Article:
The Ultimate Art Terms: A Guide For Newbies In Art

A man looking at paintings

It's not easy to understand terms used in art, especially for those new to it. From oil painting to acrylic painting, there is so much information that can be difficult to process at times. This article will discuss the ultimate art terms you need to know to understand your art tutorial classes. We arranged them in general and special terms by the medium.

General Art Terms


Abstract art, also known as non-objective or non-representational art, does not represent something but can represent anything since the audience can interpret it in whatever manner he likes. Artists may do lines, shapes, and colors.

Ambient light

Ambient light is the type of illumination that's already present in a scene. It may be natural or artificial light, something you don't need to set up, and is generally the main lighting source in a room.


The balance of elements in a piece of art creates a sense of visual harmony. Artists often describe balance as being symmetrical or asymmetrical.


Blending is a painting technique that creates a stimulating effect when transitioning from one color or shade. Use the correct type of blender brush to blend correctly.

Blocking In

Blocking-in is one of the painting techniques that artists use to establish their composition and structure roughly. This technique is best for portraits but you can also apply it to other types of artwork like landscapes or still life paintings.

Blocking-in is a popular and straightforward technique of underpainting that allows an artist to roughly sketch out the piece with simple "blocks," or hues, of color.


The brushwork is the distinctive mark of a round brush on the canvas, paper, board, etc. You can apply it with different paintbrushes to change its size and shape. The thickness of the stroke depends on how much pressure you apply when painting.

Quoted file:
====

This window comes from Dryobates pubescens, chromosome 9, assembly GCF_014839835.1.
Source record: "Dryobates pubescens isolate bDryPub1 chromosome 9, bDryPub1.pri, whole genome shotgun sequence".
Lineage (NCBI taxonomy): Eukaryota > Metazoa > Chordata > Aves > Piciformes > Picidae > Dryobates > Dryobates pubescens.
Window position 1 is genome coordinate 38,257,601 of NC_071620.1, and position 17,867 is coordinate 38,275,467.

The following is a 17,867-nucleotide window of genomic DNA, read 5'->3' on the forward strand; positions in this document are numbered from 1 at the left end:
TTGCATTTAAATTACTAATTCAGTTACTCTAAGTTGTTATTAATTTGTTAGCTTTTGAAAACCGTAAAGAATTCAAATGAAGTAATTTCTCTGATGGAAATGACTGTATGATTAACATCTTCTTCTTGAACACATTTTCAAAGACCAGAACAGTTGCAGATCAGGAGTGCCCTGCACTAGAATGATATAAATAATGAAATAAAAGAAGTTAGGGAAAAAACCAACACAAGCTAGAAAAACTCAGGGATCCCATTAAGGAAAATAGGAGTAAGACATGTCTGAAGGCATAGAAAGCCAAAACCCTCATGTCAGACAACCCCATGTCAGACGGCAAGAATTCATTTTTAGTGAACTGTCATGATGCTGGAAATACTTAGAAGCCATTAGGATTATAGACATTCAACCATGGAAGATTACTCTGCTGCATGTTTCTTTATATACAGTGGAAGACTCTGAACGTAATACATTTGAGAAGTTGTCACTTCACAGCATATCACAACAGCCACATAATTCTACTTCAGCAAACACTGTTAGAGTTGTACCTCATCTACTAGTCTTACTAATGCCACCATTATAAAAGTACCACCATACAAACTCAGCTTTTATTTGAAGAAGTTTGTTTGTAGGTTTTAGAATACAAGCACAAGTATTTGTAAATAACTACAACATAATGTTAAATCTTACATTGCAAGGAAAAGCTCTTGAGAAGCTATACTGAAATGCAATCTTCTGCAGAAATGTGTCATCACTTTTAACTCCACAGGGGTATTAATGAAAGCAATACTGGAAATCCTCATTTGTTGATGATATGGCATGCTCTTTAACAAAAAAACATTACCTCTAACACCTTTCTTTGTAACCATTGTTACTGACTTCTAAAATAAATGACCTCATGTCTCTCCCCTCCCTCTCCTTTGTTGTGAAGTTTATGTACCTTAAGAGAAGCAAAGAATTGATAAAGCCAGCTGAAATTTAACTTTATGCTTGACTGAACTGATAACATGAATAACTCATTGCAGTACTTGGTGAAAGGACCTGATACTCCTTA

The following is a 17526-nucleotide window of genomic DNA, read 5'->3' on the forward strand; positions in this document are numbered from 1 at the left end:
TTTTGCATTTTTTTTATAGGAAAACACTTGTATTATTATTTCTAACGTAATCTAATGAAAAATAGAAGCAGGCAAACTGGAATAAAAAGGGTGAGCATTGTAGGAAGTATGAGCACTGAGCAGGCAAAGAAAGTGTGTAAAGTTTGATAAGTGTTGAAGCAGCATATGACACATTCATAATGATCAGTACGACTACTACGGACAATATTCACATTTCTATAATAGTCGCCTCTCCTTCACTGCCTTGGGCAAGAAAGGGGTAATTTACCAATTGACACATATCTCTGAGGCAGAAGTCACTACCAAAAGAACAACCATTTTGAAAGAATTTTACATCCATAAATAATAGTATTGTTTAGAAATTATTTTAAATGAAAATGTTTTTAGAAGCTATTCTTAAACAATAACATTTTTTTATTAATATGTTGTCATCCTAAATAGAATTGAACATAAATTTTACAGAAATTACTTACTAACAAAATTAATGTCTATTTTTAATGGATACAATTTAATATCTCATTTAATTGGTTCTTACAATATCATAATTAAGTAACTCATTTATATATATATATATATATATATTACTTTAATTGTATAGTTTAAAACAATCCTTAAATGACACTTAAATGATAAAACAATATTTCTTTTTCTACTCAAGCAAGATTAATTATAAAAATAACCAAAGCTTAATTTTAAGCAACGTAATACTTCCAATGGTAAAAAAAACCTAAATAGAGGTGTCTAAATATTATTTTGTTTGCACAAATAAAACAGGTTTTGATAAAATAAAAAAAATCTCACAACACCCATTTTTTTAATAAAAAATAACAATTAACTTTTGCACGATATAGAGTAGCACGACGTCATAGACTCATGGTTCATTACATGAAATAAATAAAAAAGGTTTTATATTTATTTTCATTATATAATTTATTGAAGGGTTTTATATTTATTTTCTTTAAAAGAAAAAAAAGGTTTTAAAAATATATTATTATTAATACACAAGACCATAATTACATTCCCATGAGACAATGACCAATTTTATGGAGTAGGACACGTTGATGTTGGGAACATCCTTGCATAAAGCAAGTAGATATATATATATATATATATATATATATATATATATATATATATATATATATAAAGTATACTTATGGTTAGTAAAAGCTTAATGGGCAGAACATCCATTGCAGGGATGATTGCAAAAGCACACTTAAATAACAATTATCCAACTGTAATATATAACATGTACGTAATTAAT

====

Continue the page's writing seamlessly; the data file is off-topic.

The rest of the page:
An artist uses his brushstrokes like a stamp as a way to identify himself.


There are several kinds of canvases that artists use for painting. It uses closely woven cloth, usually stretched over wooden bars. Depending on your preference and budget, it may use cotton or linen fabric.


A collage is a mixed media art technique where you glue several art pieces together on another surface to make an interesting art form.

Complementary colors

Complementary colors are opposite colors on the color wheel that become black or gray when mixed. Examples of complementary colors are red and green and orange and blue.


Composition is putting together the visual elements of a piece of art. For example, you may arrange the objects on a still-life painting in a way that some objects are to the front to put them into focus while others are to the back.


Composite art looks like a collage, composed of different styles (abstract + realism) in a single painting or photograph. You may also do this art form digitally, using the usual software tools.


Depth has always been an important element in the art that tells of the distance that painters, photographers, and sculptors use to create depth within their work.

En plein air

En plein air simply means outdoors or in the open air. It is a technique to capture the true image of a scene as observed at any given moment. As the light changes, so do the values of the scene that you want to paint.

Focal point

The focal point is usually the largest area on a painting or photo that captures the viewer's attention, usually where the greatest contrast is on the painting. The focal point doesn't have to be in the center of the painting. Artists use it sometimes to hide a flaw in the painting that only art critics can see.


The foreground is the element closest to the observer in terms of depth. These are the elements you can see above the middle ground and the background.


Artists use foreshortening as a technique in perspective drawings to create an illusion of receding into the background to suggest depth and distance.


Gouache is an opaque water-based paint that easily dries when applied on paper or canvas. It is water-soluble even after it dries, unlike acrylics that dry to be water-resistant.


Hue is the technical term used to describe the true color of something. For example, the color red is called a hue.


Art is a wonderful tool for tricking the eye. Artists create optical illusions which cause the audience to see a different result from the actual painting.


A landscape is a piece of art that focuses on natural scenery such as mountains, forests, and coasts. Landscapes may include scenes from rural areas and other natural settings.

Middle ground

The middle ground contains the central elements of the painting, found between the foreground and the background. Most focal points of the painting are on the middle ground. The elements that lie within this space are included in the painting to create depth on its own without foreshortening or diminishing size principles.